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Invisible Computing. Computers that are not visible. No install or setup. Enhance Everyday Devices Not primarily a computer. The computer just makes it better. Mechanical devices plus networked microcontrollers Basic autonomous operation Added value from services

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web services for invisible computing

Invisible Computing

  • Computers that are not visible. No install or setup.
  • Enhance Everyday Devices
    • Not primarily a computer. The computer just makes it better.
    • Mechanical devices plus networked microcontrollers
    • Basic autonomous operation
    • Added value from services
    • Often battery operated
  • Device-centered, user controlled
  • Devices communicate: combination > Σ parts
  • Small Component Based RTOS
  • Standard protocols – tuned
  • Sample Application Areas:
    • Home appliances, security, lighting • Family Information Manager
    • Wearable Computers • Medical electronics devices
    • Sensor networks • Robotics, Industrial Control, Elevators
    • Audio Net • Wireless communication gadgets
    • Toys • Disaggregated PC, smart I/O cards

Secure Web Services for Invisible Computing

Challenges: Silicon, energy, bandwidth

  • Interoperates with ASP+ and SOAP Toolkiton Windows XP
    • Implements SOAP 1.1, SOAP 1.2, and WS-Messaging
  • COM-Lite automation driven by XML description
    • Reflection & serialization to and from C and C++
    • Can also deal with messages directly
  • SAX parser. Push model. Process while receiving.
    • Shares buffers with network stack. Zero copy networking.
  • Client and server, P2P
  • Runs over HTTP and/or UDP with encryption (AES)
    • WS-Routing – service path description; replaces HTTP session
  • Complete TCP/IP, HTTP, SOAP, Automation, RTOS (dynamic memory, threads, etc), drivers, application with complex data.
  • Runs in 32KB of RAM, 200KB of ROM.

Less if not all components required. Footprint depends on needs. TCP/IP is biggest hog.

  • High volume requires low COGs.
  • Areas previously unavailable to .NET and GXA
  • Silicon –street claim: Large footprint and inefficient computing makes GXA unsuitable for embedded use and specialized solutions are required.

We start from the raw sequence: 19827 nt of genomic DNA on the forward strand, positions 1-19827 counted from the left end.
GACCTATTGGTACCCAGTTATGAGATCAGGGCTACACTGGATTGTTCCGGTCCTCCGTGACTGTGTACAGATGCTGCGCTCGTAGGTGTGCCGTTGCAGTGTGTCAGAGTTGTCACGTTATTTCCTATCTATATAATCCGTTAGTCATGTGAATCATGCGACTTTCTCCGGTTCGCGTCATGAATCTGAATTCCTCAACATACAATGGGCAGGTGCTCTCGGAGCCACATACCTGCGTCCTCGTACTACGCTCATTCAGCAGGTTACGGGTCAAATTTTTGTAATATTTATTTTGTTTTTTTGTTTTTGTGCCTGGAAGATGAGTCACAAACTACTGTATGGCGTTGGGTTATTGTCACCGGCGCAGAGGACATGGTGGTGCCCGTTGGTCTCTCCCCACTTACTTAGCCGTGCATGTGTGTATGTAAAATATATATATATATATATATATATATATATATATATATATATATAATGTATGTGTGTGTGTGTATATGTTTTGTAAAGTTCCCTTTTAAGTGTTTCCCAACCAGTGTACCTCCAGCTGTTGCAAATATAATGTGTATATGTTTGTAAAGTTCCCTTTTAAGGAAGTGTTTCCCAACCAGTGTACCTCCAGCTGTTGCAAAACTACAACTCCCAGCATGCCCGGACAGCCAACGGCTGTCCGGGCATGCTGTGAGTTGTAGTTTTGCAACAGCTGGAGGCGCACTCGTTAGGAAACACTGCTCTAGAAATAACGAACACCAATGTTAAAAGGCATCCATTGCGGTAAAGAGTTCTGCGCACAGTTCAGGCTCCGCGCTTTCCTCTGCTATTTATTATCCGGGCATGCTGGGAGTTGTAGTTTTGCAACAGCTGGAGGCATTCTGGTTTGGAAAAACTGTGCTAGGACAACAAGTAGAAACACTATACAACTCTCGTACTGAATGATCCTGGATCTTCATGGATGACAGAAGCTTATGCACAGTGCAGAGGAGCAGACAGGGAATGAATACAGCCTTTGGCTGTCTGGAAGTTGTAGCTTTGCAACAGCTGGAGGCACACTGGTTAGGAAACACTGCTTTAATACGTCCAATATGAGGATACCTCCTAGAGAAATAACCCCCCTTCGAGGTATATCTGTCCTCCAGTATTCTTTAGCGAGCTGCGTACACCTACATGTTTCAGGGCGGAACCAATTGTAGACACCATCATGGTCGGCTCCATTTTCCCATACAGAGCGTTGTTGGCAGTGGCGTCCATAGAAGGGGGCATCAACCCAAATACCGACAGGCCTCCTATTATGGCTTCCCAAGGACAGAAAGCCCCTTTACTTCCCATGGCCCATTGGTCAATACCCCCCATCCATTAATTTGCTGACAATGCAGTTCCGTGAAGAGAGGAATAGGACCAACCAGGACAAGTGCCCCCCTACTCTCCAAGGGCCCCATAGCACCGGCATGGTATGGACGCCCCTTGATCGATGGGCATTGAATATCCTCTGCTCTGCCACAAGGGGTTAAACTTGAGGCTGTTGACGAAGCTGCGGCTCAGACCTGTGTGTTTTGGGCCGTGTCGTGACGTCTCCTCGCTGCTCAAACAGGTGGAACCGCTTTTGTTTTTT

• False: Web services can be highly efficient while interop and extensibility make the business case.
  • Proof: By construction. The implementation is efficient, runs on cheap microcontrollers with low footprint.
  • Energy –street claim: Parsing XML takes lots of CPU and every cycle is x nanojoules.
  • False: There is no need to transmit ASCII strings as long as the compression is isomorphic to textual XML.
  • Proof: Prototype pre-tokenized format (multiple versions available) avoids unnecessary conversions. Non-lossy representation is not too difficult.
  • Be smart about turning off radio when not needed
  • Bandwidth –street claim: SOAP is bloated and wastes bandwidth.
  • False: The data can be compressed and delta-encoded while still preserving the virtues.
  • Proof: Prototype template-based compressor provides encoding isomorphic to textual XML.
  • Drop unnecessary protocol layers such as HTTP.

Work in progress

  • Integrate compressed XML with implementation
  • Finalize solutions in key distribution, mobility, discovery

Demo Setup

System Architecture

  • The web services and applications are supported by a small RTOS
  • Combines the good of general-purpose and special-purpose systems
    • General purpose in the abstract. Code and interface reuse.
    • Special in the concrete. Only take what you need.
  • Component Based
    • Objects everywhere
    • COM interfaces
    • Unified namespace
    • Same interfaces implemented by many components
    • Multiple implementations of any component
  • Specialized to task
    • Pay as you go
    • Late binding and mutation
    • Adaptive to changing requirements
  • Real-time scheduling with application feedback
  • XML based configuration and communication
  • Targeted to microcontrollers
  • Runs on several hardware platforms
    • ARM (many), i386, H8, MIPS, TriMedia, Map1000, 68k, eCOG1
    • MMU optional
    • Numerous development boards. Prototype gadgets. Smart I/O cards
  • ROM sizes e.g. 10KB, 20KB on ARM; 26KB, 160KB on x86
  • Depends on configuration
  • Power e.g. 40mW on 5x7 cm 2.8V ARM board with LCD when playing a simple game (snake)

[VCR]

  • Interoperability
  • Security
  • Data analysis
  • Power
    • Bandwidth
    • Processing
  • Routing
  • Security
  • Real-Time
  • Non-graphical UI
  • Zero-configuration

An Invisible Computing Scenario

Johannes Helander, Alessandro Forin, Invisible Computing Group, MSR

Web Services for Invisible Computing